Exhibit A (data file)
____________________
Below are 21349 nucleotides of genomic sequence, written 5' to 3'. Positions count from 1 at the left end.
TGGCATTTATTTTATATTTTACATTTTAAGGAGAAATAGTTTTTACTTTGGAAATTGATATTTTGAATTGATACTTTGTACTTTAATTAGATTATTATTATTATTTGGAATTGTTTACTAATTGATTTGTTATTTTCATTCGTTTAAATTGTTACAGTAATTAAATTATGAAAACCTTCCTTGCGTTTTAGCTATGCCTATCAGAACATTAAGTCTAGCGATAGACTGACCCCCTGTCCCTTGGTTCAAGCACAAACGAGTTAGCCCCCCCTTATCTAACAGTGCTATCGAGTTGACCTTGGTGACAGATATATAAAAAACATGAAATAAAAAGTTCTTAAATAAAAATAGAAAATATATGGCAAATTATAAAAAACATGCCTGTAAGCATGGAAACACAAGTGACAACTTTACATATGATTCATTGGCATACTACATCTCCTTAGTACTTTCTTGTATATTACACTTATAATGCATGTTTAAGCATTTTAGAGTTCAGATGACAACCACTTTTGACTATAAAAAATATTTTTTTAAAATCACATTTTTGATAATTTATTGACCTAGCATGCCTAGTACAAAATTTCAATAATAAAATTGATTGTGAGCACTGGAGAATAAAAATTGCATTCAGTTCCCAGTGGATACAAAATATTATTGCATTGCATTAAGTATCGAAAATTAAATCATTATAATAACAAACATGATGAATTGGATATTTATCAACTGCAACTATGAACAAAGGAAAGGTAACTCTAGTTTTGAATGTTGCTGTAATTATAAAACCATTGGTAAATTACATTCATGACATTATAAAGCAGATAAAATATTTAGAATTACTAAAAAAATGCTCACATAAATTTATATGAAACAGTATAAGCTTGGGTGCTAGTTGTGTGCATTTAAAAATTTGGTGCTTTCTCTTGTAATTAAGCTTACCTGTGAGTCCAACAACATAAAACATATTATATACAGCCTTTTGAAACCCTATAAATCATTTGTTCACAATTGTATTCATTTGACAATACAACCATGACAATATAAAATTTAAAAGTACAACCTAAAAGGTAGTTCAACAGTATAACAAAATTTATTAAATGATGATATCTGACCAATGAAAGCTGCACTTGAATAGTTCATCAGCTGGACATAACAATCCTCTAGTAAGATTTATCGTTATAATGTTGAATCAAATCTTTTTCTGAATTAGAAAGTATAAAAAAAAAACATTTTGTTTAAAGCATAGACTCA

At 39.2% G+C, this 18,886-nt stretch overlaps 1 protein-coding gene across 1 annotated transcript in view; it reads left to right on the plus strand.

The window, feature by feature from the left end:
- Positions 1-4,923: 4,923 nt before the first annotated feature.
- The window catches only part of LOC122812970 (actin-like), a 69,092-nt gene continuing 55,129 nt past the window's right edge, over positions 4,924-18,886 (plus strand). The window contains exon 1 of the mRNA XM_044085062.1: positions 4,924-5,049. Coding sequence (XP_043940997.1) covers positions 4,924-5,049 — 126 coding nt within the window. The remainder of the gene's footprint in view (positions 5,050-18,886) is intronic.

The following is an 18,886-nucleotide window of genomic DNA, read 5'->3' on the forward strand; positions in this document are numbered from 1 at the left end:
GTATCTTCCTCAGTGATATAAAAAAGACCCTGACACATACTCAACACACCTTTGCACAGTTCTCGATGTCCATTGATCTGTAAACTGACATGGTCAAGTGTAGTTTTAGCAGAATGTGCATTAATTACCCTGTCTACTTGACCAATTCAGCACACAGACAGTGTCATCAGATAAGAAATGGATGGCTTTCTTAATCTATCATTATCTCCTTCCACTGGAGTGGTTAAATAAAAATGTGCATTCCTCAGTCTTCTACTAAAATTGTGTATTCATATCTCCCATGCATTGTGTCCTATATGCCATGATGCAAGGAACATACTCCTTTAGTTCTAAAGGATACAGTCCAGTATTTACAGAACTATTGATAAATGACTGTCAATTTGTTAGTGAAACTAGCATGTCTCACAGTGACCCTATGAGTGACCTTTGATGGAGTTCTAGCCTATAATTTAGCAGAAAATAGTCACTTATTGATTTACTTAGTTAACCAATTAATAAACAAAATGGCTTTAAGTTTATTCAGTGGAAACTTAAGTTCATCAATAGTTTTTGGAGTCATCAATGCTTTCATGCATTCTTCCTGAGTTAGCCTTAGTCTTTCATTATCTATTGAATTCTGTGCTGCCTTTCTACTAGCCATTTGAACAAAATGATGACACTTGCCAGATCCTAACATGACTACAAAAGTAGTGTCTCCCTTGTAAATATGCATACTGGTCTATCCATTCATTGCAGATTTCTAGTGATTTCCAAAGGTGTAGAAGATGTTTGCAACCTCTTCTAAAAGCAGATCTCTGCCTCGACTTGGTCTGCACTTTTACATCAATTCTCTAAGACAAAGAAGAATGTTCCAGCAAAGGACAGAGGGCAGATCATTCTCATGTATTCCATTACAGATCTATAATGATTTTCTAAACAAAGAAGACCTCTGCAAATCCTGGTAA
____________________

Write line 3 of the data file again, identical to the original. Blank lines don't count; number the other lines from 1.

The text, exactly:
At 39.2% G+C, this 18,886-nt stretch overlaps 1 protein-coding gene across 1 annotated transcript in view; it reads left to right on the plus strand.